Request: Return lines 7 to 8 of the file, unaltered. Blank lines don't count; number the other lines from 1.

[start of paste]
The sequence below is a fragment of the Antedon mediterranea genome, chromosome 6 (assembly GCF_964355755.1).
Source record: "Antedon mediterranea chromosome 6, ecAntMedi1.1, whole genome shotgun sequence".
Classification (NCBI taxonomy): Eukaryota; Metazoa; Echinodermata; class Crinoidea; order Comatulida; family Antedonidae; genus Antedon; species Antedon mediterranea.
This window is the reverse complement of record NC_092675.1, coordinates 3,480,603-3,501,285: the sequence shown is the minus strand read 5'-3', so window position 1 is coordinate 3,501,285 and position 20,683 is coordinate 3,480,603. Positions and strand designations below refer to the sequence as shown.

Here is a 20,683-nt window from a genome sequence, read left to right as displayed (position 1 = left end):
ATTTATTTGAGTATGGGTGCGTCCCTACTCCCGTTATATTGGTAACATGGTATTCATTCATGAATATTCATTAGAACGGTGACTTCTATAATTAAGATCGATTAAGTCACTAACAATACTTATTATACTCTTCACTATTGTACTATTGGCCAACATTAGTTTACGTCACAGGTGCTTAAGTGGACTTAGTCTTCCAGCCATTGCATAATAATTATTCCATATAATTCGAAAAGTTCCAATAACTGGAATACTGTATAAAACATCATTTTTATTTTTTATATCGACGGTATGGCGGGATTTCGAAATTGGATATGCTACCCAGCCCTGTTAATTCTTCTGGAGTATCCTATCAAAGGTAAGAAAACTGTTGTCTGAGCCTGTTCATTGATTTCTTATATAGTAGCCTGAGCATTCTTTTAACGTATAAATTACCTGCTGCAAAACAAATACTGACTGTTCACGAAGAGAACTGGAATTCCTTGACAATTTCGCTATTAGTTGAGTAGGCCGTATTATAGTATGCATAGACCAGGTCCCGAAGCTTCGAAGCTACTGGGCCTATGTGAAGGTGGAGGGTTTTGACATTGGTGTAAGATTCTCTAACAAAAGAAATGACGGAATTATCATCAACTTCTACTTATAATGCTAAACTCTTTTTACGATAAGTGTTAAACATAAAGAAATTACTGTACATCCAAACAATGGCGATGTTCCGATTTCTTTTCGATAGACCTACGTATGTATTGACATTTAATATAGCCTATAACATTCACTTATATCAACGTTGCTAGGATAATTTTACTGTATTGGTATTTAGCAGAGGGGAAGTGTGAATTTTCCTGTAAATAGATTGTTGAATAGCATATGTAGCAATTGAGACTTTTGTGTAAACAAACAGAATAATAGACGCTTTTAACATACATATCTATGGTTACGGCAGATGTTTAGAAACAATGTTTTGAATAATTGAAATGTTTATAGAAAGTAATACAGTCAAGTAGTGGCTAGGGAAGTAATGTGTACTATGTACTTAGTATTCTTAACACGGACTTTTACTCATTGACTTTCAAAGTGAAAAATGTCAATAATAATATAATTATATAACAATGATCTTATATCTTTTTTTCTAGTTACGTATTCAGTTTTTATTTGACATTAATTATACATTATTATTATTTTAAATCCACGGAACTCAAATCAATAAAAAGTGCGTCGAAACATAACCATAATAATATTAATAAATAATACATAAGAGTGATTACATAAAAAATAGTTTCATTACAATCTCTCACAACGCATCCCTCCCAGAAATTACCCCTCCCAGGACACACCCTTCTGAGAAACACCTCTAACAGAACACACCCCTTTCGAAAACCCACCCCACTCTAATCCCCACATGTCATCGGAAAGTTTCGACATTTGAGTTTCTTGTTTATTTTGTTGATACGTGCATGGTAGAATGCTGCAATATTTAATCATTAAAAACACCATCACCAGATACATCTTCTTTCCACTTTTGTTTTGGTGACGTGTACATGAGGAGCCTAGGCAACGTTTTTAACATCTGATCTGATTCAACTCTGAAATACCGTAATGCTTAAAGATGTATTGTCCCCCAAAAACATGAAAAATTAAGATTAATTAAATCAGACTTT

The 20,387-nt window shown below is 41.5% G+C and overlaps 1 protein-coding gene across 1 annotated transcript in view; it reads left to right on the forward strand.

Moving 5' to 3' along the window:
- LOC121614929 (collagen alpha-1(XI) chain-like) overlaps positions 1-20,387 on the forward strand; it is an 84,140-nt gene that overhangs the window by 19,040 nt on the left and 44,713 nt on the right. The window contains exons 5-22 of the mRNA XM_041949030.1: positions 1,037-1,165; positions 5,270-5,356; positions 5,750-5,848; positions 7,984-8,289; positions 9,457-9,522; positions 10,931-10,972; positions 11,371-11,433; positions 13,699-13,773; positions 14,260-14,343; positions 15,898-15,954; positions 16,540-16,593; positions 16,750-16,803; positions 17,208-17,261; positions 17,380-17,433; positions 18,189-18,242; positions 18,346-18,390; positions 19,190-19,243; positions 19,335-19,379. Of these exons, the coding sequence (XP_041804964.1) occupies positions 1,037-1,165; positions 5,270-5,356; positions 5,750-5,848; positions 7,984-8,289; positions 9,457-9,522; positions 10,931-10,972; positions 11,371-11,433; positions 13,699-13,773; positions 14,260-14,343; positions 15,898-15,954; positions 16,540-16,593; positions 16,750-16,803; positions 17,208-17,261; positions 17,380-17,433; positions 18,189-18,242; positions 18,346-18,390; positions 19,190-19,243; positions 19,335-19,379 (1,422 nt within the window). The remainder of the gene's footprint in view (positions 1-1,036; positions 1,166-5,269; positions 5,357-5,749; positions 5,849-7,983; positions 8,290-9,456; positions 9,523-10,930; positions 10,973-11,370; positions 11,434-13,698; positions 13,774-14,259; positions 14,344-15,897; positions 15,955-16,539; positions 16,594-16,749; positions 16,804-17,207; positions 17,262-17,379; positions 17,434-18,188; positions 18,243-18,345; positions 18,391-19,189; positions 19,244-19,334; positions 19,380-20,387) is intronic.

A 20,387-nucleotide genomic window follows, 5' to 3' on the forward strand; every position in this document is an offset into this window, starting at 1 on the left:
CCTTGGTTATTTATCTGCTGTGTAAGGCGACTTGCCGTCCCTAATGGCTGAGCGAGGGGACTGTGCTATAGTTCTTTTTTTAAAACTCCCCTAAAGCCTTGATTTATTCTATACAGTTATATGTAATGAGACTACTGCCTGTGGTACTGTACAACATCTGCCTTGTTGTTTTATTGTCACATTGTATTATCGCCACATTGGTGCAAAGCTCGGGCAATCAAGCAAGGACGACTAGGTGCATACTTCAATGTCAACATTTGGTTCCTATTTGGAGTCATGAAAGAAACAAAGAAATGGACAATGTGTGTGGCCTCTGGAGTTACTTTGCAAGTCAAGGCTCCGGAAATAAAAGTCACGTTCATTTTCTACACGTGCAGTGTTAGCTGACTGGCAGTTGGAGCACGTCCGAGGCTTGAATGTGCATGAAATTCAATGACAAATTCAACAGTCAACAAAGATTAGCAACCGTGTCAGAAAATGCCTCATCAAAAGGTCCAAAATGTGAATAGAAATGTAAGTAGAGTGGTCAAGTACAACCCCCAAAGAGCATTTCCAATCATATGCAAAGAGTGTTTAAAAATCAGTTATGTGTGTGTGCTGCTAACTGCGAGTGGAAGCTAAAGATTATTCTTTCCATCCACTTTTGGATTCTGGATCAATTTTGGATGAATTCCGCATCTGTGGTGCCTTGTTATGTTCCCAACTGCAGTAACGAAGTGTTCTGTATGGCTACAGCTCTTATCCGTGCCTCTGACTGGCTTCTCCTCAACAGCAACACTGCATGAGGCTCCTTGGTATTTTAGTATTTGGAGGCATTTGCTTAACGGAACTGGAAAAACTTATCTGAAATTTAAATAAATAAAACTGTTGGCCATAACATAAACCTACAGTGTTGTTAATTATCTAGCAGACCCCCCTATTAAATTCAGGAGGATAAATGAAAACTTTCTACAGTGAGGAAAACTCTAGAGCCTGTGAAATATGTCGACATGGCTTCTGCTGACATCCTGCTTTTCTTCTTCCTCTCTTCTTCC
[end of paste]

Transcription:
The 20,387-nt window shown below is 41.5% G+C and overlaps 1 protein-coding gene across 1 annotated transcript in view; it reads left to right on the forward strand.

Moving 5' to 3' along the window: